LOST HOSPITALS OF LONDON

A brief history of healthcare provision in London
VOLUNTARY HOSPITALS

HOMES FOR THE AGED

From Tudor times many charitable institutions provided homes for the aged.  These took the form of poorhouses, almshouses or asylums, mainly intended to provide shelter, rather than nursing care, for those still able to lead independent lives.

During the late 19th century many Poor Law infirmaries had in effect become residential care homes for poor aged and infirm people, that is, those who had become too old and ill to care for themselves.  It has been estimated that some 4% of the aged population lived in infirmaries (about the same percentageas those today living in state-supported care).


CHARITABLY-FUNDED HOMES

Hill Homes

Sir Thomas Lipton Memorial Home

Woodside Home

HOMES FUNDED BY RELGIOUS CHARITIES

French Protestant Hospital

Jewish Home of Rest

St Raphael's Home

KING'S FUND HOMES and HALFWAY HOUSES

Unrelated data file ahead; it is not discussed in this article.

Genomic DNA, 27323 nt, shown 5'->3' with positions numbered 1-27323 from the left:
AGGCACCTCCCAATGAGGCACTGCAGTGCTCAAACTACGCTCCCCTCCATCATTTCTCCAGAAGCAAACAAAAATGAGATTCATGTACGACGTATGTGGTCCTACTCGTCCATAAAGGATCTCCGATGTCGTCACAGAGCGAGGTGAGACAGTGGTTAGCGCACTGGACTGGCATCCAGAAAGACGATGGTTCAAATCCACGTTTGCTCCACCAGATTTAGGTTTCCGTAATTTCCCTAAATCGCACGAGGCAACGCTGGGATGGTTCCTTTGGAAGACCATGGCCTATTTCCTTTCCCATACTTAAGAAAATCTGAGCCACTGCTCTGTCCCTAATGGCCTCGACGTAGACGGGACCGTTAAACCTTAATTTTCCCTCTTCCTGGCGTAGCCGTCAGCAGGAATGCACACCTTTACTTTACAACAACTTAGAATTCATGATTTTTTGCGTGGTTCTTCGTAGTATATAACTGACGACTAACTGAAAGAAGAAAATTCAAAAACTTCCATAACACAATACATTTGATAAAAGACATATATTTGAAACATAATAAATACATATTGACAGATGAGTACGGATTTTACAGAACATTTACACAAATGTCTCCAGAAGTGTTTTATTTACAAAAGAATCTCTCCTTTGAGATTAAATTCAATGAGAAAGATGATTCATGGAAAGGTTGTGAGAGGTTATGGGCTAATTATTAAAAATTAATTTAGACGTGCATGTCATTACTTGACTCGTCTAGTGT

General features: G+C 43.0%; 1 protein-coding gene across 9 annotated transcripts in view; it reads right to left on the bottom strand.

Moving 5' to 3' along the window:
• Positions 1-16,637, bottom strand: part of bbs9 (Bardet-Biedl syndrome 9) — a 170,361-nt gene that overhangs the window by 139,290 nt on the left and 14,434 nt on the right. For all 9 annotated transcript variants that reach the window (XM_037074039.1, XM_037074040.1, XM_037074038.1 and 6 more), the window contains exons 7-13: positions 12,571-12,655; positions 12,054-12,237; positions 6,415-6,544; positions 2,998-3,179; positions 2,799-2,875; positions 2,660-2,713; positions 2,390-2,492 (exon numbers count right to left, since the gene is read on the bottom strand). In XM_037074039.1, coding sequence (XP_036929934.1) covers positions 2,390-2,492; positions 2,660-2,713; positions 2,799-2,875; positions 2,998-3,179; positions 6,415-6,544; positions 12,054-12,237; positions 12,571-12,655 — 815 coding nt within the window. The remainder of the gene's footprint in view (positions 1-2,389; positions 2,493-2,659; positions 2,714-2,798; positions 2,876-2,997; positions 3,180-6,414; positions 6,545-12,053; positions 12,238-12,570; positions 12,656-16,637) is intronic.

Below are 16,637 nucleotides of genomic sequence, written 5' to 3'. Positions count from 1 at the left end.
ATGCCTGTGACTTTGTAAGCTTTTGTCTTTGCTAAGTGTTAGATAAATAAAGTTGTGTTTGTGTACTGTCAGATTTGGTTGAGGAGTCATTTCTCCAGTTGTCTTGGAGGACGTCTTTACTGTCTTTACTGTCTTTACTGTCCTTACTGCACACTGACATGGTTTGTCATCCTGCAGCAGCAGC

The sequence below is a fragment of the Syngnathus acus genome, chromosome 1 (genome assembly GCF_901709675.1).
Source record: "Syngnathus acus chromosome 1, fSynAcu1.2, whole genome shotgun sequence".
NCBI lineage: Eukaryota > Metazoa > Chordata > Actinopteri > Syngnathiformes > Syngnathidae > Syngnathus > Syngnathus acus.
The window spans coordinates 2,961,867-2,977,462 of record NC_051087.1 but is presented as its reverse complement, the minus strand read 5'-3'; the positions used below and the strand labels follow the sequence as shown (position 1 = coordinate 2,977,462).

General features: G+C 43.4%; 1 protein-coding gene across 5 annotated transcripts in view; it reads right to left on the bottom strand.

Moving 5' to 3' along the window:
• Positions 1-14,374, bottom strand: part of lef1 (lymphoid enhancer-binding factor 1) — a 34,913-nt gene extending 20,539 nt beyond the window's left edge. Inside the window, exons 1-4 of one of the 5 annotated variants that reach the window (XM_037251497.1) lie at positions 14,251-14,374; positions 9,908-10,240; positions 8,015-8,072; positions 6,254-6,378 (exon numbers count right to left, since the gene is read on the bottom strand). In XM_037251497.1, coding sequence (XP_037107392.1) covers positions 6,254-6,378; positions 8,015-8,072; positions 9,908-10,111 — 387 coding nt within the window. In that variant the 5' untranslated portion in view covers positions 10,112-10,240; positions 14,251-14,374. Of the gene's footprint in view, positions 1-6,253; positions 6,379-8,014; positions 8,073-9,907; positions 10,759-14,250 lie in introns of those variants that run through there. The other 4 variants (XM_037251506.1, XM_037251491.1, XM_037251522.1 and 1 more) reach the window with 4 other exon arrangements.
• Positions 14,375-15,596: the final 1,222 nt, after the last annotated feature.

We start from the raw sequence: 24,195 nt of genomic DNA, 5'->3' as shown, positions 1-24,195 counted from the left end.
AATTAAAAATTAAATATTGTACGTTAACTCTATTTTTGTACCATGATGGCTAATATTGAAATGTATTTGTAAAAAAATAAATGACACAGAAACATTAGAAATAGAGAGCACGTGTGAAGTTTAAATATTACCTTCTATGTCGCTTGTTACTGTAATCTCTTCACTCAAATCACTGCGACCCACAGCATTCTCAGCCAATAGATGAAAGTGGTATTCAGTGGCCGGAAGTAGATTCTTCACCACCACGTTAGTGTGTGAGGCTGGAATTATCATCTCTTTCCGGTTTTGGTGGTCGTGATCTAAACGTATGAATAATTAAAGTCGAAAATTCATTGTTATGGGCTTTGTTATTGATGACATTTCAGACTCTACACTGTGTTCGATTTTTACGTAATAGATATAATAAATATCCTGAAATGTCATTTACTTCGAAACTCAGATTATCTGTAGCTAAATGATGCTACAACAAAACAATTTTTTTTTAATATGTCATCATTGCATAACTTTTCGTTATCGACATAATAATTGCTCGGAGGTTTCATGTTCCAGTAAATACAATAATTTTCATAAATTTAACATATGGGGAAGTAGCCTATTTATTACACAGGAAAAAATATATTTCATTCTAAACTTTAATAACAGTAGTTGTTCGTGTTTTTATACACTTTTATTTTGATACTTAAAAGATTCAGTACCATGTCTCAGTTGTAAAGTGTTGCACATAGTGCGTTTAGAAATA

Beechgrove Home for the Aged Sick

Holmhurst

Whittington

NHS-FUNDED HOMES and HOSPITALS

Abbots Langley Hospital

Barnes Hospital

Bow Arrow Hospital

Chadwell Heath Hospital

Ellesmere Hospital

Elmbank House

Greentrees

Harts Hospital

Honey Lane Hospital

Rame Home

St Benedict's Hospital

St Elizabeth's Home

St Stephen's Hospital

Thomas Barlow Home

By the 1980s government policy had changed.  To save money within the NHS, it was decided to close geriatric hospitals and the responsibility for placing the elderly in residential nursing homes passed to local authorities.


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